Mason neighborhood mourns for parents and girl, 10, killed in wrong-way I-75 crash

Three members of a Mason family, the parents and a 10-year-old girl, were remembered Monday as active in their neighborhood and in the girl’s school after they were killed in a wrong-way crash on Interstate 75 south of Dayton.

Timmy Thompson, 51, Karen Thompson, 50, and Tessa Thompson, 10, were killed in the accident, according to the Montgomery County Coroner’s Office. Neighbors said the Thompsons have a teenage son who was not in the vehicle.

As news of the triple fatal accident spread through the Mason cul-de-sac where the Thompsons lived, the neighbors said they were shocked and saddened.

Terri Holt, a neighbor who lives just a few houses from the Thompson’s home, said another neighbor knocked on her door Monday morning to tell her what happened.

She said she would regularly see Timmy Thompson walking his daughter to the bus stop at the end of the street, and they were very involved in the neighborhood.

“I can’t believe it,” Holt said. “Life is so short anyway. I’m just so sad about it.”

Another neighbor, Steve Setoodeh, hadn’t heard about the fatal crash until he was told by several members of the media. He said he was “shocked to hear of the tragedy. This just makes no sense to me.”

Setoodeh said he has an adult daughter, and when asked about losing a child, he said, “It’s beyond my imagination.”

A wrong-way driver caused the crash, which was reported on I-75 between Dryden Road and South Dixie Drive around 8 p.m., according to the Ohio State Highway Patrol. The accident involved two vehicles, authorities said.

Tessa Thompson was a student at St. Susanna School, Mason City Schools spokeswoman Tracey Carson said. Mason City Schools sent counselors to the school to assist students.

The school said in a statement on Monday that Thompson “was a bright light who had a great effect on students and staff and it is a tragic loss for all who knew her. St. Susanna Parish School and Catholic community expresses heartfelt sympathy and prayers to the Thompson family and their friends affected by this tragedy.”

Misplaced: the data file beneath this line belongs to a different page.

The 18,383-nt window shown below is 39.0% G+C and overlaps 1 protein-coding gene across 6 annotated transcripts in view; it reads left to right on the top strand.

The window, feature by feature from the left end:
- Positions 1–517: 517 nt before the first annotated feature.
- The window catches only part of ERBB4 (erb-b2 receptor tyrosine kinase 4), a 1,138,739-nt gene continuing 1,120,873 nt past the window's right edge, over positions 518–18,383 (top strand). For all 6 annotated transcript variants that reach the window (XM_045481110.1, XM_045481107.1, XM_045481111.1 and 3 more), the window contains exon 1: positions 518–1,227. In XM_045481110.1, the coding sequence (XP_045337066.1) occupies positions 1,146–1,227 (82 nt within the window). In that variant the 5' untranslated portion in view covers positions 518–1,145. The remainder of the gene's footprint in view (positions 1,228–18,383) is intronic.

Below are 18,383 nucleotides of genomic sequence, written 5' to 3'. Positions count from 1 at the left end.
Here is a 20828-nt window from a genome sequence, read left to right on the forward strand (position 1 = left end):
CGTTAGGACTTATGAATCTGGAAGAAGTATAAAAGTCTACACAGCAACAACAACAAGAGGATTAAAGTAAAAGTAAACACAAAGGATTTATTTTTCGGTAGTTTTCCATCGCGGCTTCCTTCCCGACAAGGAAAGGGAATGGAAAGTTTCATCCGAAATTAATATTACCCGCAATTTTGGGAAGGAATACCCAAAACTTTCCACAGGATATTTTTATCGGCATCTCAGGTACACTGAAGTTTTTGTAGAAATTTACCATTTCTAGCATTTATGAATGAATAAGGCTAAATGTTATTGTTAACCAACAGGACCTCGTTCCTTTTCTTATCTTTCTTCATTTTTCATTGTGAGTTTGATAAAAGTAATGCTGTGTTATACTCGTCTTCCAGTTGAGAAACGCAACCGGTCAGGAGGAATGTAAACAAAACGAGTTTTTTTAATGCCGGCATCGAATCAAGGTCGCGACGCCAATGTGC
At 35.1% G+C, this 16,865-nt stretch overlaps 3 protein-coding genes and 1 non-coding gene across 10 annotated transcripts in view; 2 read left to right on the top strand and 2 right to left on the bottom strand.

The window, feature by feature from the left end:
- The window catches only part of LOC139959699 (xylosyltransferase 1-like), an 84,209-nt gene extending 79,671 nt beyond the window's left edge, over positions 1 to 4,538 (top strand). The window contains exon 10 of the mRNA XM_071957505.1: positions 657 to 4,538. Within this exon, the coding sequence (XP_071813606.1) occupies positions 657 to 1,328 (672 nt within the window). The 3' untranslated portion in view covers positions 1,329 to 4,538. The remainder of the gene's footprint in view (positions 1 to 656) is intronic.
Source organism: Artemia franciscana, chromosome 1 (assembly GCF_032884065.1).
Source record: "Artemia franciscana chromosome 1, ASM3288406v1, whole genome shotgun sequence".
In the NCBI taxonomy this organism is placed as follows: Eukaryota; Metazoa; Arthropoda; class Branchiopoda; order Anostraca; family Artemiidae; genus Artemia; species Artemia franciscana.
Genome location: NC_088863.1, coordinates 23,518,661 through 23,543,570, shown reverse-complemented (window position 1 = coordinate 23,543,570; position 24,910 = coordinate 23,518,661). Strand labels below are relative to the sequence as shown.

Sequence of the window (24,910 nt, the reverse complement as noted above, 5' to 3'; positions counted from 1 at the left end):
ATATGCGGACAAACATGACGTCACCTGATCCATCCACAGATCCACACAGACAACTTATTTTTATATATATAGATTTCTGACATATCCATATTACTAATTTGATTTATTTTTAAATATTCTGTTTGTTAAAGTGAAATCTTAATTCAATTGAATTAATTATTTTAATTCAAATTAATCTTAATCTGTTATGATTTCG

Mark Thompson, Tim’s younger brother, told our news partner WCPO-TV his brother was smart and successful.

“They all had big hearts,” he said. “They were my everything.”

At least one neighbor was seen delivering food to the Thompson house around noon Monday, but she didn’t want to talk to the media.

Mark Thompson said the three could have been visiting Karen’s family in Maumee when they crashed.

It’s not certain how fast the northbound driver was traveling when that vehicle was involved in the “head-on” collision, Moraine Police Detective Sgt. Andrew Parish said.

Parish did not identify the driver of the wrong-way vehicle, a Kia, and he said authorities are still working to determine where and how it entered the southbound lane on I-75 before striking a Toyota Camry.

“We’re still gathering witness statements, analyzing those 911 calls to find out exactly how this person got on the wrong side of the interstate,” said Parish said. “We don’t know if they crossed over, if they got on an exit, went up the wrong way on the entrance ramp or what. But at some point they crossed over, got into the wrong lanes and struck this family head on.”

The driver, whom Parish did not identify, remains hospitalized.

Police said they believe alcohol was a factor in the wrong-way driver getting in the southbound lanes.

“To what extent, we’re not sure yet. But we are investigating that,” Parish said. “This is horrific. Not only do we have two adults that were involved. We have a child….who’s lost their life because of this crash. This is absolutely tragic.”

The wreck closed the interstate for nearly four hours, with the help of staged salt trucks to block all lanes and force traffic off of the I-75 exit, according to the state patrol.

Staff writer Nick Blizzard contributed to this report.

About the Author